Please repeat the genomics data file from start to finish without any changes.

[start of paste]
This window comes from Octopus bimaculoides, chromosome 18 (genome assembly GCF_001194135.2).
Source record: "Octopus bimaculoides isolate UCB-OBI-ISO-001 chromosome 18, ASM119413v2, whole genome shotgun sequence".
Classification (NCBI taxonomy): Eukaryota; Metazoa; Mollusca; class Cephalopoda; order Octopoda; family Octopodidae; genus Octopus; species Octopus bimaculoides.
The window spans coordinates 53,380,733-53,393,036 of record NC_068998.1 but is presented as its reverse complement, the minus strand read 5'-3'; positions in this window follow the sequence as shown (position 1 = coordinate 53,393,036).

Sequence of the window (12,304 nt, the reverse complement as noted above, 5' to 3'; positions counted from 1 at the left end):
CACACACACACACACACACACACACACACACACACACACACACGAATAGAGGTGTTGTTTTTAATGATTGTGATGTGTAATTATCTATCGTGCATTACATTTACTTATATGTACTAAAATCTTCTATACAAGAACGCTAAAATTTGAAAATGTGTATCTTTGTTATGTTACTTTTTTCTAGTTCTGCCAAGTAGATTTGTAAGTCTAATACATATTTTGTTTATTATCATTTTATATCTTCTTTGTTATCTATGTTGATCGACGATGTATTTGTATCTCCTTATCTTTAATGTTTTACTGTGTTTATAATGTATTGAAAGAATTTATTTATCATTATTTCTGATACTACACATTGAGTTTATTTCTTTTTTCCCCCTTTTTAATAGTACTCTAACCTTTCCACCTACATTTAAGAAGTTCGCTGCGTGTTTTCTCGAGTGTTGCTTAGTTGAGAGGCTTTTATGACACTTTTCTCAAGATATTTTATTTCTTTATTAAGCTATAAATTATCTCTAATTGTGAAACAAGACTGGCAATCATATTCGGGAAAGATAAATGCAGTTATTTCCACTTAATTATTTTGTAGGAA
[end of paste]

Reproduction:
This window comes from Octopus bimaculoides, chromosome 18 (genome assembly GCF_001194135.2).
Source record: "Octopus bimaculoides isolate UCB-OBI-ISO-001 chromosome 18, ASM119413v2, whole genome shotgun sequence".
Classification (NCBI taxonomy): Eukaryota; Metazoa; Mollusca; class Cephalopoda; order Octopoda; family Octopodidae; genus Octopus; species Octopus bimaculoides.
The window spans coordinates 53,380,733-53,393,036 of record NC_068998.1 but is presented as its reverse complement, the minus strand read 5'-3'; positions in this window follow the sequence as shown (position 1 = coordinate 53,393,036).

Sequence of the window (12,304 nt, the reverse complement as noted above, 5' to 3'; positions counted from 1 at the left end):
CACACACACACACACACACACACACACACACACACACACACACGAATAGAGGTGTTGTTTTTAATGATTGTGATGTGTAATTATCTATCGTGCATTACATTTACTTATATGTACTAAAATCTTCTATACAAGAACGCTAAAATTTGAAAATGTGTATCTTTGTTATGTTACTTTTTTCTAGTTCTGCCAAGTAGATTTGTAAGTCTAATACATATTTTGTTTATTATCATTTTATATCTTCTTTGTTATCTATGTTGATCGACGATGTATTTGTATCTCCTTATCTTTAATGTTTTACTGTGTTTATAATGTATTGAAAGAATTTATTTATCATTATTTCTGATACTACACATTGAGTTTATTTCTTTTTTCCCCCTTTTTAATAGTACTCTAACCTTTCCACCTACATTTAAGAAGTTCGCTGCGTGTTTTCTCGAGTGTTGCTTAGTTGAGAGGCTTTTATGACACTTTTCTCAAGATATTTTATTTCTTTATTAAGCTATAAATTATCTCTAATTGTGAAACAAGACTGGCAATCATATTCGGGAAAGATAAATGCAGTTATTTCCACTTAATTATTTTGTAGGAA